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as usual ruth wins

and if you'll let me piggy back on your point...
besides Cliff's "no it was dumber than that" about Tex's name, my favorite trivialization of Manson is the fact Manson, himself, isn't so much as name dropped the entire movie. He's not even important enough in the channels of history to warrant a name. He has been erased.

-Vader

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Allstar wrote:
August 14th, 2019, 12:41 pm
You nailed it, great post.
I love how pathetic he makes the Manson family at the end so much. Imagine just imagine people being offended of QT’s violence against “women” aka the freaking Manson killers. Lmao. I took so much glee in it with no regrets.
Thrilled you and others can finally see this masterpiece!
I read some articles mentioning the controversy over the violence, and I’m not sure if I agree with this narrative. Don’t take agency away from those girls and infantilize them. It’s a complex topic because they indeed were taken advantage of. But they bragged about this shit. I think the legitimate question to ask would be whether it would’ve been more fitting to lash out at Manson himself, instead of his cult members only. But instead of taking the violence down a notch, I probs would’ve doubled down on the absurdity and have Rick (well Cliff’s injured, so maybe phone Bruce Lee for help lmao?) drive to the ranch and torch Manson himself next as that final “fuck you”. But I thought what we got was perfectly fitting because of what Vader just said.

Also idk if this was intentional, but given how misogynistic the cult was, it’s all the more hysterical that Brandy got to Tex’s balls lmao. I’m like hoping this wasn’t a coincidence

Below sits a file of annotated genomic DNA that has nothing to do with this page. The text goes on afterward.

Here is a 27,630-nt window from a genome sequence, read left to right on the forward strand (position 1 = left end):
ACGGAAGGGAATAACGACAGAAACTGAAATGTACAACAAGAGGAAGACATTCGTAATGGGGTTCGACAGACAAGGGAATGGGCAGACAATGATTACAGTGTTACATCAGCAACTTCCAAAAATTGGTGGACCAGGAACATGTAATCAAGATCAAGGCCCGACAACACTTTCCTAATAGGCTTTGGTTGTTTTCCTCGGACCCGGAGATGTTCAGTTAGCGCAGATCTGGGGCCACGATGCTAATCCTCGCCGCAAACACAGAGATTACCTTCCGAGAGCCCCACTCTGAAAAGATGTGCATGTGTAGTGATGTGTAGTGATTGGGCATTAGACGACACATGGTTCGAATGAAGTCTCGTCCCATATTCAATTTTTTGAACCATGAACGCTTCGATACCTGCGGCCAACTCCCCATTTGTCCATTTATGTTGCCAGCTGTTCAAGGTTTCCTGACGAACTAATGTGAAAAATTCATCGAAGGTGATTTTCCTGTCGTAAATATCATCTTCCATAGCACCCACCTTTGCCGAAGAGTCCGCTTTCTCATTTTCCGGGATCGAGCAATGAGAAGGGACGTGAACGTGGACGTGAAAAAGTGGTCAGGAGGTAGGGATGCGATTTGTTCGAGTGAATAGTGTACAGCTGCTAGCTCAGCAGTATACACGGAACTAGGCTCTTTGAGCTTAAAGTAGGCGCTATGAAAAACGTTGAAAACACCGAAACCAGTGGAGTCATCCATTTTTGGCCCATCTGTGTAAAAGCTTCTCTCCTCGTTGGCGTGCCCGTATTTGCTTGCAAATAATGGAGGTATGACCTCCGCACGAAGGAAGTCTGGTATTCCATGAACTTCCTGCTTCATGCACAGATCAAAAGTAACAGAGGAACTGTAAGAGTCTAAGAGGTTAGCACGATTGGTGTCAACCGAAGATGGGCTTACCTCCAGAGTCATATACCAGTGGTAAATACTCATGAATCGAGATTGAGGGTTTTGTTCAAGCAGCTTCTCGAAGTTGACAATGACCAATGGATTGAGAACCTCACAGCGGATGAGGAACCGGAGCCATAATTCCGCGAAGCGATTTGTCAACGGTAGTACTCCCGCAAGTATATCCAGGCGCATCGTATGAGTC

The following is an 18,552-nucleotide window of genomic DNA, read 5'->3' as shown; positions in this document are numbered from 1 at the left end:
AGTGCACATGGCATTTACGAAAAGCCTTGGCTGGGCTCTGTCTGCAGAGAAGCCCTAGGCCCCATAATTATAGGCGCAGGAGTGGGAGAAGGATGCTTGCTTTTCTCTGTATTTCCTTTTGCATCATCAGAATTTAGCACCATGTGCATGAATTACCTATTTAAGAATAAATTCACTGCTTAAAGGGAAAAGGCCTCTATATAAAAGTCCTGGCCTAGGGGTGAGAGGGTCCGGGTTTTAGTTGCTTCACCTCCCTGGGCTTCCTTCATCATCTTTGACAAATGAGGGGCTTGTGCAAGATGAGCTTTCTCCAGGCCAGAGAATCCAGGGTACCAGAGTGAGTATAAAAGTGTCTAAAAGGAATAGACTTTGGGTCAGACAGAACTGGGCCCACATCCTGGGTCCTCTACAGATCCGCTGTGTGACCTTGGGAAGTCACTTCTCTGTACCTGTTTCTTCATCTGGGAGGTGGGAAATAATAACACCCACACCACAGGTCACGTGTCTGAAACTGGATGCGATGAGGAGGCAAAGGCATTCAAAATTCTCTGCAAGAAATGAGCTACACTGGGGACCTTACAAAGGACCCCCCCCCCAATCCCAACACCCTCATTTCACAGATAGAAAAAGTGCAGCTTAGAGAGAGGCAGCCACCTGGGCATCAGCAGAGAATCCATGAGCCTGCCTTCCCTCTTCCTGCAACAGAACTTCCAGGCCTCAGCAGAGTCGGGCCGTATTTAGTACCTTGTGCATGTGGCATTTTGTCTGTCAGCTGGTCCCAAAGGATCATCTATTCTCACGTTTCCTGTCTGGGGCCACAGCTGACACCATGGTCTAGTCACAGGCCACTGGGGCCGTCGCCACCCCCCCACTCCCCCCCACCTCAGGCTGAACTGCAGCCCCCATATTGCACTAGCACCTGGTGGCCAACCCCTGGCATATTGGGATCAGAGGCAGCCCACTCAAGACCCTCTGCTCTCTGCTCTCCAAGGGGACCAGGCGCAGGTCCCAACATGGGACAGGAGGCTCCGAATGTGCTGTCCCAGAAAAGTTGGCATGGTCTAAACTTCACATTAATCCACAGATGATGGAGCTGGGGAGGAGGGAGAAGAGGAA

Vader182 wrote:
August 14th, 2019, 12:50 pm
as usual ruth wins

and if you'll let me piggy back on your point...
besides Cliff's "no it was dumber than that" about Tex's name, my favorite trivialization of Manson is the fact Manson, himself, isn't so much as name dropped the entire movie. He's not even important enough in the channels of history to warrant a name. He has been erased.

-Vader
Yup! I did also touch on that in my last rambly post yesterday.
Manson being trivialized in this is totally the point and it’s brilliant. However, that in no way indicates he or the cult as a whole could’ve been cut from the film, along with Sharon Tate (like I’ve seen some suggest). This movie doesn’t happen without either of them. It’s also amazing Sharon Tate actually feels like a human being in this, she escapes from her legacy as this tragic perpetual victim, and instead brings normalcy to this film. But you cut either of them from the film and it makes a whole lot less sense.

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For about 90 minutes, I was rather perplexed by exactly what Tarantino was trying to do with this movie. It felt like just a collection of scenes cobbled together to make something that resembled a "narrative. But then I began to realise the reason why I felt the movie meandered a lot, and why I realised it ultimately works in the end; in order to understand why Dalton feels so lost as character, you have to feel as rudderless as he does while he weaves his way through the Hollywood scene. It's simply a day in the city of Los Angeles viewed from various different perspectives, each seeking recognition and a reason to be remembered. It's the most introspective we'll possibly ever see from Tarantino. It annoyed me one minute, but charmed me the next, and that's when I know Tarantino has succeeded in his own weird way.

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Finally seeing this in 70mm at Village East in NYC tomorrow. Anyone seen it there? Any small chance of tenet trailer? I can't remember if the 70mm 2001 had trailers here